The cost of grading is determined by a variety of factors, including the type of project, the size and topography of your land, permits, and dirt removal.
#1. Site’s size and accessibility
The more land you have, the more expensive it will be to level your yard. An acre lot will require larger equipment and more labor to level than a quarter-acre lot.
If a fence must be moved to allow heavy equipment access to the site, or if existing landscaping or other buildings must be worked around, the cost will rise because the job will become more complex and labor-intensive.
#2. Terrain and soil
If the site is rocky, expect to pay an additional $200 to $1,200 for the project, or $40 to $100 per cubic yard. Expect to pay between $1,000 and $6,000 more per acre if trees must be removed, depending on the number and maturity of the trees.
When leveling or grading land with rocks and trees, labor costs rise because your contractor must remove full-grown trees and dig out boulders stuck in the soil. They’ll have to bring in more equipment, such as bulldozers, and work longer hours.
#3. Costs of dirt removal
On top of the land grading costs, the average cost for dirt removal is $8 to $25 per cubic yard of dirt. Contractors must typically haul away dirt when leveling a steep slope or removing dirt for a home addition foundation. Costs rise because you must pay for the use of a dump truck and a backhoe, as well as the additional labor required to dig and haul away the dirt.
#4. Fill dirt cost
If the contractor needs to bring in the dirt to raise your yard, the cost will be $8 to $15 per cubic yard. This does not include the cost of disseminating it.
You may need a grading permit for the project, depending on where you live and what you’re doing to your land. Depending on where you live and the scope of the project, this can cost from $100 to $1,000.
Slope leveling costs between $1 and $15 per cubic yard of dirt. Most homeowners spend $1,900 on basic lawn re-sloping to prevent erosion and improve drainage.
The cost of leveling a slope, also known as cut and fill, increases because the job requires more labor. To level a yard, the pro will have to move dirt from the hill (cut it) and move it to another location (fill it).
If grading your land necessitates draining it, a full-service landscaping company can usually install a drainage system, which will raise the cost of your project.
Land Grading Service
Although some businesses provide both, land grading and lawn care are distinct services. While the following businesses do not provide land grading services, they can assist you in keeping the new grass on your freshly graded lawn green and healthy.
TruGreen is perhaps the most well-known nationwide lawn and land grading service provider, with locations in 48 states. The company provides five annual lawn care packages, ranging from the basics to a comprehensive option that includes tree and shrub care.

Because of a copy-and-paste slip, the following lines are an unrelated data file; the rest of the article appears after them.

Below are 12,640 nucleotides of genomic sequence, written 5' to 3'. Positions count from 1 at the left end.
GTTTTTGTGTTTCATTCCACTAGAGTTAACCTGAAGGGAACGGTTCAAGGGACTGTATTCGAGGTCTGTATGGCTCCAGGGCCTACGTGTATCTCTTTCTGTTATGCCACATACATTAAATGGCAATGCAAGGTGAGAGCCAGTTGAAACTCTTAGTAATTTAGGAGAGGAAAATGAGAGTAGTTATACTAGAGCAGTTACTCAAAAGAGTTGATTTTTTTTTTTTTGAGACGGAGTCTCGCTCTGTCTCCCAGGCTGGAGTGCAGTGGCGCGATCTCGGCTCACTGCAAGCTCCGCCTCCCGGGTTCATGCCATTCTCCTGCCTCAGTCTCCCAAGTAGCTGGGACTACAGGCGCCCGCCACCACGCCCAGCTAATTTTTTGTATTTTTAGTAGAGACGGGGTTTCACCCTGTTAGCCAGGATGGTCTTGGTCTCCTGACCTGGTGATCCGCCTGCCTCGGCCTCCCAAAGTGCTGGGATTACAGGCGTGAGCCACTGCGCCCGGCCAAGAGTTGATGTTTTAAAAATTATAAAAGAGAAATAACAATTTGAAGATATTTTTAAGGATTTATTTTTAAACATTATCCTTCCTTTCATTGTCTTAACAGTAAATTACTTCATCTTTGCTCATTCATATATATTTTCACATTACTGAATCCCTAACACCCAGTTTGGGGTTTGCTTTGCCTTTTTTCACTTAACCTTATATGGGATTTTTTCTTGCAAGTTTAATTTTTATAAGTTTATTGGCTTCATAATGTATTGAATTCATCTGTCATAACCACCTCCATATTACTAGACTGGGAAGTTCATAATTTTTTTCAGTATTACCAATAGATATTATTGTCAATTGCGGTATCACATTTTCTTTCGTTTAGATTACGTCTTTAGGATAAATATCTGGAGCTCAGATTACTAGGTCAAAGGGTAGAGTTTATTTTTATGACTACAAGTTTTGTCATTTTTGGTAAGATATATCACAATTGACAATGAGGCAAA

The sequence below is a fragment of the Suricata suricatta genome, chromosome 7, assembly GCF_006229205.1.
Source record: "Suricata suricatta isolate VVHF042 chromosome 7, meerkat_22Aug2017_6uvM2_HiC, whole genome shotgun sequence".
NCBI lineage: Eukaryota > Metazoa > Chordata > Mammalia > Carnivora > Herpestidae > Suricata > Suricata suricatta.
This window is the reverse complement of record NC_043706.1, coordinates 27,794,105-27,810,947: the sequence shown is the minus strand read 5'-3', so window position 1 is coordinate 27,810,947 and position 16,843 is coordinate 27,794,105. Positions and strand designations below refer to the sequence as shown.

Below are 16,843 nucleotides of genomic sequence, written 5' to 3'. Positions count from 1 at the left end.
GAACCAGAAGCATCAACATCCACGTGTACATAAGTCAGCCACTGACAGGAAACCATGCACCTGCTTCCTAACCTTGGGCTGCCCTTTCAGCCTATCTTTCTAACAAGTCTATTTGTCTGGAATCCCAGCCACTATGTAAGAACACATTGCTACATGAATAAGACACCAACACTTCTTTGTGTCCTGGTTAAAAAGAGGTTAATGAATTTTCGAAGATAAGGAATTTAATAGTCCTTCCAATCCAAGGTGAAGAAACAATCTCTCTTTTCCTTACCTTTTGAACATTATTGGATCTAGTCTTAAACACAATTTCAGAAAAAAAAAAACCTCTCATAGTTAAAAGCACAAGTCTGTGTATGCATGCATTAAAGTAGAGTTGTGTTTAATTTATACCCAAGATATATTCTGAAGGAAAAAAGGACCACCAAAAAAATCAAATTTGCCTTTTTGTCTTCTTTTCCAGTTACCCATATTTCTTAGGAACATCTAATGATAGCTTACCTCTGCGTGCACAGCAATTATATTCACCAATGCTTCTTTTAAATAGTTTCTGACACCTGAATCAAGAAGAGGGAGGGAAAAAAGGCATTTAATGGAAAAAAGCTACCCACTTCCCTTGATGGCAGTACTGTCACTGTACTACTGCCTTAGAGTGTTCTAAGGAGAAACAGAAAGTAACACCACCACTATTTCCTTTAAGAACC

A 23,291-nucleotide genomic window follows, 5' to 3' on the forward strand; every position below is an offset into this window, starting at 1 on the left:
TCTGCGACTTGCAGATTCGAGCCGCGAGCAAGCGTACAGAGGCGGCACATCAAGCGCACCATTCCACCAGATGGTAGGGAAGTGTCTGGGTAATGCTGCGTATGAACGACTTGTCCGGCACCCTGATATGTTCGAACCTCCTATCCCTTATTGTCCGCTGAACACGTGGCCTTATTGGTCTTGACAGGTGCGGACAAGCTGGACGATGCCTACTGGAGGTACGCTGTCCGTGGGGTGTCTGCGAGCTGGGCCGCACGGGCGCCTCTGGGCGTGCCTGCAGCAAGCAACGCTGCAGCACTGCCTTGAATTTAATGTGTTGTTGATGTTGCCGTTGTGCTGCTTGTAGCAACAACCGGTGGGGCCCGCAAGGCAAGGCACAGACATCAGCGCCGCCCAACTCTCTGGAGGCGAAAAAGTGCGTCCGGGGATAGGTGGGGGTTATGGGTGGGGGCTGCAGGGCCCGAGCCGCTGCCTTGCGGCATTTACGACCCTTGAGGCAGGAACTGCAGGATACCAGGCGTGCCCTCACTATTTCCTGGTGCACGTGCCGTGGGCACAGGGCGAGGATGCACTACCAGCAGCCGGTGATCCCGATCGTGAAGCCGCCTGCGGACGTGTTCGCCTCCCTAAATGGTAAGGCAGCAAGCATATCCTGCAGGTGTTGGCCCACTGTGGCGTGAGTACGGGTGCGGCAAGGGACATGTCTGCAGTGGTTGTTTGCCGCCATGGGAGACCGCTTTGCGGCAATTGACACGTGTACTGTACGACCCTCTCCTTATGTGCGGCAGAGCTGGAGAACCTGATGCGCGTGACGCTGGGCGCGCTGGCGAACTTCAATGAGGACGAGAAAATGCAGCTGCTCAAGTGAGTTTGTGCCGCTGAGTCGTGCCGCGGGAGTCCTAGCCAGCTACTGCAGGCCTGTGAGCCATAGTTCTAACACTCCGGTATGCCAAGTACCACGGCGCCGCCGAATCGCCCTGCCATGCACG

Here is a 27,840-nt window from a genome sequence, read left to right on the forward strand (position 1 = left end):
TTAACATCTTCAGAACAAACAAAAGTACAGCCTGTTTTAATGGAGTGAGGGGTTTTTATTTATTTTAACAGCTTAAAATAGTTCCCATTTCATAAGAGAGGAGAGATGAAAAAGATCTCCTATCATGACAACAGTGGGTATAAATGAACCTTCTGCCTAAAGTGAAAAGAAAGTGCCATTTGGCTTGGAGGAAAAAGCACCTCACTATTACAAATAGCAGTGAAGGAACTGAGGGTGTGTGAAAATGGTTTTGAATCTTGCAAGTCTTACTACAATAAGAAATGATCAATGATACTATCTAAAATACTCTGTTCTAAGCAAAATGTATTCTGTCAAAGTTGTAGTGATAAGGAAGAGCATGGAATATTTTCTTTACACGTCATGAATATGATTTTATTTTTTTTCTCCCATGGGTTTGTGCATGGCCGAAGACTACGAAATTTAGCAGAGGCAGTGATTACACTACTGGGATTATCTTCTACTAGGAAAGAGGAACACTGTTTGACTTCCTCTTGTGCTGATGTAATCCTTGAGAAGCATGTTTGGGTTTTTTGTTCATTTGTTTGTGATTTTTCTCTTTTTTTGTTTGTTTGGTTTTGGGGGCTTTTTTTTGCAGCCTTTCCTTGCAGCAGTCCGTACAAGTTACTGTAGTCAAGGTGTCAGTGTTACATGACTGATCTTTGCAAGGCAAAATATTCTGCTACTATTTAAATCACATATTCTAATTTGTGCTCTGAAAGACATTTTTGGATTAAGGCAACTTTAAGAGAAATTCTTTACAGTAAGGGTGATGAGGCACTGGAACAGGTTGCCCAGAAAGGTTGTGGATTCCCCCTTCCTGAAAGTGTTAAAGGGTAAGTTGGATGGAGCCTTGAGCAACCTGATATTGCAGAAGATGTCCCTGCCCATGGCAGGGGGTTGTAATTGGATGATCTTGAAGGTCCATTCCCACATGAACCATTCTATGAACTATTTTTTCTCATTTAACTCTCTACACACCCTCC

Individual treatments such as aeration and fertilization can also be purchased to restore the health of your lawn.
Lawnbright is a modern subscription service that sends you all the products you need to care for your lawn if you prefer a more DIY approach to lawn care. During the growing season in your area, you’ll receive a custom blend of fertilizers and soil conditioners made mostly of natural ingredients every eight weeks.
Contact Burkholder Brothers if you want to reap the benefits of land grading for your home. They use high-quality materials to create the most beautiful landscapes for their clients. For decades, Burkholder has been designing and building high-quality, refined landscapes in the Main Line area. Their passionate and experienced landscape professionals will collaborate with you to design your ideal backyard.
Does Land Grading Increase Property Value?
Is land grading beneficial to property value? It absolutely can, depending on the property! The National Association of Realtors reports that 99% of real estate agents believe that curb appeal is critical for attracting new buyers. According to BobVila.com, homes with better landscaping can sell for 20% more.
This alone is a compelling reason to consider grading your land. However, in some cases, it can be a serious safety issue. Homebuyers in flood zones, for example, want their property to have the best drainage possible. Land grading can be an important part of preparing your home for sale in these parts of the country for sellers.
How Do you Find a Land Grading Expert?
While some companies specialize solely in land grading, septic service installation and landscaping companies also provide land grading services. Make sure to hire a licensed, qualified contractor with experience in land grading. Read Thumbtack reviews from previous clients to learn about their previous projects.
Before beginning the project, you should also obtain a detailed estimate. Inquire with the contractor about the cost of hauling in fill dirt, clearing land, and obtaining permits.
At first glance, land grading may appear to be a purely cosmetic operation to improve the curb appeal of your home. It can, however, be an important part of the landscaping process, whether for your own home or commercial property. With proper grading, you can ensure that you get the right amount of drainage and keep your soil from eroding. This means more peace of mind for both you and potential buyers.
Frequently Asked Questions
Why does slope matter?
One of the primary goals of grading is to create the proper slope for positive drainage. By angling the ground away from the house, you can avoid basement flooding and other types of water damage, such as foundational erosion.
When is the best time for grading?
During the dry season, most excavation companies perform grading. In the spring, for example, rain can cause soil to wash away, which slows down the grading process and requires more sessions.
Do I need to follow specific regulations?
Grading laws are in place in many local governments. Check with your local city and county zoning administrations to ensure that your new construction site meets all requirements and that you can obtain all necessary permits. Because they understand the rules for providing legal, adequate services, your grading contractor will most likely assist you with this process.